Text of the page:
Portland Transportation Priorities

Posted by Content Coordinator on Wednesday, February 26th, 2014


1. Introduction & Methodology

Figure 1: Right Direction/ Wrong TrackFrom January 16-21, 2014, Davis, Hibbitts & Midghall, Inc. (DHM Research) conducted a telephone survey among registered voters in Portland to assess their perceptions of the city’s transportation needs. The survey will help the Portland Bureau of Transportation (PBOT) prioritize future transportation-related projects. 

Research Purpose and Methodology: DHM Research contacted voters using a randomly generated list of registered Portland voters, which consisted of both landlines and cellphones. The survey took an average of 10 minutes to administer. Eight hundred Portland voters participated, with one series of questions employing a split sample of 400. 

In gathering responses, DHM employed a variety of quality control measures, including questionnaire pre-testing and validations. Quotas were set by age, gender, political affiliation, and area of the city to ensure a representative sample. 

Statement of Limitations: Any sampling of opinions or attitudes is subject to a margin of error, which represents the difference between a sample of a given population and the total population (here, Portland registered voters). For a sample size of 800, the margin of error is ±3.5%. For a sample size of 400, the margin of error ranges from ±2.9% to ±4.9%. These plus-minus error margins represent differences between the sample and total population at a confidence interval, or probability, calculated to be 95%. This means that there is a 95% probability that the sample taken for this study would fall within the stated margins of error if compared with the results achieved from surveying the entire population.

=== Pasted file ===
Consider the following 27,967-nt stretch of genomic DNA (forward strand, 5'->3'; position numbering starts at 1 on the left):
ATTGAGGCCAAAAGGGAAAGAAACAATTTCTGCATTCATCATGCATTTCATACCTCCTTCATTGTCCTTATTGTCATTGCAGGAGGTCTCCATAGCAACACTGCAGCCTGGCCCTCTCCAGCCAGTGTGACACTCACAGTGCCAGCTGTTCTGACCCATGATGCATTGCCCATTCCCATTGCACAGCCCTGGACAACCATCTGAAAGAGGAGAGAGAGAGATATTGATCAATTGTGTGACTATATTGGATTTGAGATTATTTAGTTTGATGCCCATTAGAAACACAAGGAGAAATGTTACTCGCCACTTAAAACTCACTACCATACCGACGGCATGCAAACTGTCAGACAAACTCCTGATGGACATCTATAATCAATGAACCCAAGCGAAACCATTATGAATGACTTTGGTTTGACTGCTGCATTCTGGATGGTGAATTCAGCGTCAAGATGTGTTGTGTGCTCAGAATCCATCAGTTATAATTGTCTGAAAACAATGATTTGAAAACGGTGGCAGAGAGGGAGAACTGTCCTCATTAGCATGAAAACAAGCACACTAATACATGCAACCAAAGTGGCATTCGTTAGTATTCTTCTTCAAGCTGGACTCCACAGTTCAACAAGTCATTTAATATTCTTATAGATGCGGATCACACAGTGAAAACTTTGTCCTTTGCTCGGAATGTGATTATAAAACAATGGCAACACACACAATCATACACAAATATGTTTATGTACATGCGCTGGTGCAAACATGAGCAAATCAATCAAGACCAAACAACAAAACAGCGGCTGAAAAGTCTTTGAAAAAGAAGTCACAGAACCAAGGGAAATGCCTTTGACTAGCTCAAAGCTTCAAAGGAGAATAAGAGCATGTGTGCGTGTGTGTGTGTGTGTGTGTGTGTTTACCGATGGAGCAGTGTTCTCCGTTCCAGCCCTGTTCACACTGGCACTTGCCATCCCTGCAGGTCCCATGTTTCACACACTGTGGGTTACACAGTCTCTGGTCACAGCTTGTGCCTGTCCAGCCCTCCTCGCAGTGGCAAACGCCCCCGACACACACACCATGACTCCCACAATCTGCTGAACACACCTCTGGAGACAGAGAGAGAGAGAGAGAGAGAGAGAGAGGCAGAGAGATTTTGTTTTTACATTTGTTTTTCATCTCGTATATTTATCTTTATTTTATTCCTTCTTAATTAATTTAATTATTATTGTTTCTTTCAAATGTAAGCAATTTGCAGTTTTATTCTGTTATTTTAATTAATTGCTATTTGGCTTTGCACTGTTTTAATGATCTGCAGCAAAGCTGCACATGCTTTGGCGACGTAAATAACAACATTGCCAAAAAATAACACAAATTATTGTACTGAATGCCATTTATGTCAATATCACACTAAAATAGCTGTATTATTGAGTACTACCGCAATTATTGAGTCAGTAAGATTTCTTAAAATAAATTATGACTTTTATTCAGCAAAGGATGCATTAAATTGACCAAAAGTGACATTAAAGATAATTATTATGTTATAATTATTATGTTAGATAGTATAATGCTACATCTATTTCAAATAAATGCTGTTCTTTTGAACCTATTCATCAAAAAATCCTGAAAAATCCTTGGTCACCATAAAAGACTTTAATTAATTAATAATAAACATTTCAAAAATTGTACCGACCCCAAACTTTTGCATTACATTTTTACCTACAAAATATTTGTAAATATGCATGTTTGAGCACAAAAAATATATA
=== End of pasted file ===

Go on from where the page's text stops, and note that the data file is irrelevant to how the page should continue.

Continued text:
This report includes observations about statistically significant variations among major demographic subgroups such as gender, age, area of residence (west side, river to I-205, and east of I-205), income, political party, and ethnicity. The reporting of subgroup differences focuses on patterns and trends, and does not attempt to reflect every variation. For a comprehensive appreciation of these variations, please refer to the computer tables accompanying this report. 

DHM Research: Davis, Hibbitts & Midghall, Inc. has been providing opinion research and consultation throughout Oregon and the rest of the Pacific Northwest for over three decades. The firm is non-partisan and independent and specializes in research projects to support community planning and public policy-making.

2. Summary & Observations 

Maintenance and safety top the list of transportation concerns.